Whilst I was born in Wollongong NSW and lived there till I was 10, I do regard Sydney as my ‘home town’. I lived there, with my parents, on the Northern Beaches, aged 10-20. Then after teaching around NSW with my husband, we settled in North Western Sydney where we lived from 1978-2015.

So I am showing off some pics of my ‘old home town’ taken by me, on one of my day trips into Sydney.

On this occasion, in mid-Winter, I was at Kirribilli on the northern side of the Harbour and used this to my advantage to shoot so close to the Harbour Bridge and then back across, looking south, to the city I know so well.

Enjoy!

Where is your home town?

Denyse.

Love the angles, the strength and the patterns in this magnificent bridge built in 1930s

Love the angles, the strength and the patterns in this magnificent bridge built in 1930s

Looking under the Harbour Bridge across to the Wharf area on the western side.

Looking under the Harbour Bridge across to the Wharf area on the western side.

Pretty areas of grass where crowds gather to watch New Year's Eve fireworks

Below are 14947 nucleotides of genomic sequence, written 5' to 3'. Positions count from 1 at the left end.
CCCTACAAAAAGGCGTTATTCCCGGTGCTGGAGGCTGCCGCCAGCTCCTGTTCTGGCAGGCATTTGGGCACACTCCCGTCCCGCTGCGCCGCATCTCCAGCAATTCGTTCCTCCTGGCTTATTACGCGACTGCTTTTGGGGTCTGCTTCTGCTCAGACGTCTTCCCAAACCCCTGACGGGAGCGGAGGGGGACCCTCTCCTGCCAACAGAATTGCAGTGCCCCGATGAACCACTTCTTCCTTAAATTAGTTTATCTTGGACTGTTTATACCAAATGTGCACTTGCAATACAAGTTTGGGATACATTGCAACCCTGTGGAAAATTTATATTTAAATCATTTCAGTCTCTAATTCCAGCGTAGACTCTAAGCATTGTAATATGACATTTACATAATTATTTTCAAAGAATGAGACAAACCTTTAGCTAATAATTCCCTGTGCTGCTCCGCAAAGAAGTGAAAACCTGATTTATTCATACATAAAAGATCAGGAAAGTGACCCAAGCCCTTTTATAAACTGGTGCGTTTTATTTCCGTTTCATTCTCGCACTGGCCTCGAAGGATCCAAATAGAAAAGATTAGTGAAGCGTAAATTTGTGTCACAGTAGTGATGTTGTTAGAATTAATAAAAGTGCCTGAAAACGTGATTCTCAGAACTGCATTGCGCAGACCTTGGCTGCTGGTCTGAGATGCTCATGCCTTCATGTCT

Pretty areas of grass where crowds gather to watch New Year’s Eve fireworks

Looking up at the magnificent bridge..I did Bridge Climb a long time ago!

Looking up at the magnificent bridge..I did Bridge Climb a long time ago!

The city on a crisp winter's day

The city on a crisp winter’s day

Looking to the city itself. I have many stories to tell about the buildings I see there!

Looking to the city itself. I have many stories to tell about the buildings I see there!

The Magnificent Sydney Opera House. Opened in 1973.

The Magnificent Sydney Opera House. Opened in 1973.

Joining my favourite photo friends over here:

Trish here at Aussie Wordless Wednesday

Jen here for  Photo Friday

Stephanie here at StephsJoy

And Image-In-Ing over here.